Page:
However, for my own use, I don’t think I will realistically be employing any of these techniques as they are a bit involved and over the top.  Clearly the techniques in the book are written for people for whom user story mapping is a full time job.  No one else would ever have the time to devote to all of this.  Again, I wasn’t the target audience and that’s my own fault, however there wasn’t really anything I could glean and apply to myself, unfortunately.

Obtained From: Publisher
Payment: Free

Review: Java Cookbook

Java Cookbook
by Ian F. Darwin
Publisher: O’Reilly Publishing


  1. Getting Started: Compiling, Running, and Debugging
  2. Interacting with the Environment
  3. Strings and Things
  4. Pattern Matching with Regular Expressions
  5. Numbers
  6. Dates and Times – New API
  7. Structuring Data with Java
  8. Object-Oriented Techniques
  9. Functional Programming Techniques: Functional Interfaces, Streams, Parallel Collections
  10. Input and Output
  11. Directory and Filesystem Operations
  12. Media: Graphics, Audio, Video
  13. Network Clients
  14. Graphical User Interfaces
  15. Internationalization and Localization
  16. Server-Side Java
  17. Java and Electronic Mail
  18. Database Access
  19. Processing JSON Data
  20. Processing XML
  21. Packages and Packaging
  22. Threaded Java
  23. Reflection, or “A Class Named Class”
  24. Using Java with Other Languages

There are over 800 pages in this third edition of the Java Cookbook. The book states that it is not for beginners, and that is correct.  While some basics of Java are covered in order to move on to other topics, this is not a book for learning Java. Incidentally, the book includes a great resources section including many books for learning Java and general programming.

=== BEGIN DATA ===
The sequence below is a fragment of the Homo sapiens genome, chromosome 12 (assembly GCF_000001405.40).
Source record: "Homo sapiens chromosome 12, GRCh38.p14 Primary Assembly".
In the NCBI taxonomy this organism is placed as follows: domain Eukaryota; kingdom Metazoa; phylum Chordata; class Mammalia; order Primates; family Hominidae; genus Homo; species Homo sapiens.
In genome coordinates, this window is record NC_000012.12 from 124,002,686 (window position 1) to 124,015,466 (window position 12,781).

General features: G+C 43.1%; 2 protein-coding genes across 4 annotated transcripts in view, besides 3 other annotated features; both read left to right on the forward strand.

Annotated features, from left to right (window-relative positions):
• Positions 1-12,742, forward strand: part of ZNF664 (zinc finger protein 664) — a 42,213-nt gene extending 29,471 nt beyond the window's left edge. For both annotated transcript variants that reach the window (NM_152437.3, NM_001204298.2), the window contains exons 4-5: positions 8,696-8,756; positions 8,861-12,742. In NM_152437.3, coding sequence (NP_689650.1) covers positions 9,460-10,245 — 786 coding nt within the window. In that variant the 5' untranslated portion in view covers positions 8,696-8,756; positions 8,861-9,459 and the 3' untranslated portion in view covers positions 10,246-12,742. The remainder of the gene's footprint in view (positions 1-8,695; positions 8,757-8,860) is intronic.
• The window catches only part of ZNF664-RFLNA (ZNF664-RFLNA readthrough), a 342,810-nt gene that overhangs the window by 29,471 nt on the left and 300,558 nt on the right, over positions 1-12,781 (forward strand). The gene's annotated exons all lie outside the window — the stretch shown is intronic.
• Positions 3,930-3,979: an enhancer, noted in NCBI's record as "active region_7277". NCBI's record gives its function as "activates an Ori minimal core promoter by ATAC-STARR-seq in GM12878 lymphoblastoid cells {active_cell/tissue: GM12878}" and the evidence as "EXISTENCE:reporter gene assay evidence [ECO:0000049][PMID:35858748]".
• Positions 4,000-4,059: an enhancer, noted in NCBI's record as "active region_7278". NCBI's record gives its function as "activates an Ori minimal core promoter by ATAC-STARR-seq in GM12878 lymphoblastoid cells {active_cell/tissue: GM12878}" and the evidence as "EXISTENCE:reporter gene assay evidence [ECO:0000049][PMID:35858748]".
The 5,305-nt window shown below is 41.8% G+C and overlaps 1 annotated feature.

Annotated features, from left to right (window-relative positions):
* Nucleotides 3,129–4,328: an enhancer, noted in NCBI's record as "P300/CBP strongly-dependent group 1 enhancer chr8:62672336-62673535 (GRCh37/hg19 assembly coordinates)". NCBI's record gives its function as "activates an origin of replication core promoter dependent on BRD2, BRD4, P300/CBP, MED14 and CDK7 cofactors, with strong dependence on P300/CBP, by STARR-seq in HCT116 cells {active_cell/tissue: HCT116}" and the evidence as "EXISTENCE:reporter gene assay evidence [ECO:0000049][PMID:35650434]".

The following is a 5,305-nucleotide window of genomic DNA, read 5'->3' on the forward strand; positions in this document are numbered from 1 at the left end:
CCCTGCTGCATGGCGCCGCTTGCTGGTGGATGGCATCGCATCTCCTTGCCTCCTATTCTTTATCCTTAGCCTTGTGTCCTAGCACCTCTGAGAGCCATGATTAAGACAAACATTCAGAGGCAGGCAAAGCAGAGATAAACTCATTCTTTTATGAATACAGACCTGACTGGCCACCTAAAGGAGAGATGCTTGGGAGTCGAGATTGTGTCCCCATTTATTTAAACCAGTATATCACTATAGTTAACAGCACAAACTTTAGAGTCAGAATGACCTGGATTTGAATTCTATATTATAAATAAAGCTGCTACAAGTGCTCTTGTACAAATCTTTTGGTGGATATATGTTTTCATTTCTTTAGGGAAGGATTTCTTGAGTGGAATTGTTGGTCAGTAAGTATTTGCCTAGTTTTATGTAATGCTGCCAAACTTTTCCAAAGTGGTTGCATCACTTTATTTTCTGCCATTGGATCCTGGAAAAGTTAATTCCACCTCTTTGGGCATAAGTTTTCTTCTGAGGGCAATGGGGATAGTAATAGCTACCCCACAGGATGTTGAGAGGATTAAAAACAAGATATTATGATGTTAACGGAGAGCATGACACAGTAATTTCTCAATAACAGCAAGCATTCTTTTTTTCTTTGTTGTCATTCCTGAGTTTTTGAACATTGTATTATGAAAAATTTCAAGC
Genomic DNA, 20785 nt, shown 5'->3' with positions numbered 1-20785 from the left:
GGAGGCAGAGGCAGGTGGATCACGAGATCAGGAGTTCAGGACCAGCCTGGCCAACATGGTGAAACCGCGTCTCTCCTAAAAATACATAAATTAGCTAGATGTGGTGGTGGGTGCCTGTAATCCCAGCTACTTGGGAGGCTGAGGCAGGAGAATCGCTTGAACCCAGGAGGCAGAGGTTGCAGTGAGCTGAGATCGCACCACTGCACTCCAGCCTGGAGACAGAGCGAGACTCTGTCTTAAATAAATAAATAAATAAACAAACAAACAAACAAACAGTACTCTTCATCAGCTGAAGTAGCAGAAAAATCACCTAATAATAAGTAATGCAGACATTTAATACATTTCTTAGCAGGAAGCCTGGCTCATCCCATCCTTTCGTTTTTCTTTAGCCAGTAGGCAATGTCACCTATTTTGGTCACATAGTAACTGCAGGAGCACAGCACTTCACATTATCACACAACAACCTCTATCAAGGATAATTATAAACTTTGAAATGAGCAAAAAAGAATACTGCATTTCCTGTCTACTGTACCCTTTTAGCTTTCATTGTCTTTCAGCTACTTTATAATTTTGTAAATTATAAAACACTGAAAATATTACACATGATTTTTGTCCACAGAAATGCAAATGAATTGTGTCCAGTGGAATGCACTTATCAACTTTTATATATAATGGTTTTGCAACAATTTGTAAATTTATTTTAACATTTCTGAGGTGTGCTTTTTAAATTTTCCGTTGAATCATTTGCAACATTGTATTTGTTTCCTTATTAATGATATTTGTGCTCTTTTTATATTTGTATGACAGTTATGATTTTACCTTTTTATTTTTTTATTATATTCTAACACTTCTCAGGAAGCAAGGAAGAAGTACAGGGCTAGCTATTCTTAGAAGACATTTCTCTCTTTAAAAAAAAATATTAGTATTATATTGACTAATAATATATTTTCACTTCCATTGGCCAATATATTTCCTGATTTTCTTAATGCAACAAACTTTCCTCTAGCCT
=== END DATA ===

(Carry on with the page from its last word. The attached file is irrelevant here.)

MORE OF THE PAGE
As you can see from the table of contents, this is a very thorough book covering many topics. I liked the format of “Problem”, “Solution”, and “Discussion”, however, it doesn’t “read” like a book. These are “recipes” lumped together by topic, but not necessarily sequential.  It made it hard for me to either browse the book or find any one particular problem.

The Java Cookbook is filled with loads of examples and sample code. There are tons of solutions to be found. I found it incredibly thorough, but very dry and a bit difficult to navigate.

Obtained From: Publisher
Payment: Free

Review: Hands On Sencha Touch 2

Hands-On Sencha Touch 2
By: Lee Boonstra
O’Reilly Publishing

Right off the bat, I like the comparison to Sencha Touch versus jQuery Mobile, Appcelerator Titanium, and Kendo UI Mobile.  (Although a bit biased, perhaps, as the author is employed by Sencha, but still useful).  The book targets beginner to intermediate programmers, experienced with JavaScript, JSON, CSS3, and HTML5.


  1. Introduction to Sencha Touch
  2. Installation
  3. The Fundamentals
  4. The Class System
  5. The Layout System
  6. Structured Code
  7. Data Models
  8. Remote Connections (Server Proxies)
  9. Data Stores
  10. Offline Storage (Client Proxies)
  11. View Components
  12. Forms
  13. Themes and Styles
  14. Builds

“With the Sencha Touch framework, developers can create native-like mobile app experiences by building an HTML5 web application.”  Using the “FindACab” application, this book seeks to help you do just that.  While possibly necessary to know, the mention of Sencha products feels a bit heavy-handed.

I appreciate the Installation chapter, as all too often instructions or demos just assume you have every IDE and software installed.  Not only does the author list what you will need, but also how to install it, as well as some pitfalls along the way.

This is a well thought out book that hits the target of beginner to intermediate programmers.  Lots of sample code is included in the book, as well as downloadable code for the reader’s use.

Obtained From: Publisher
Payment: Free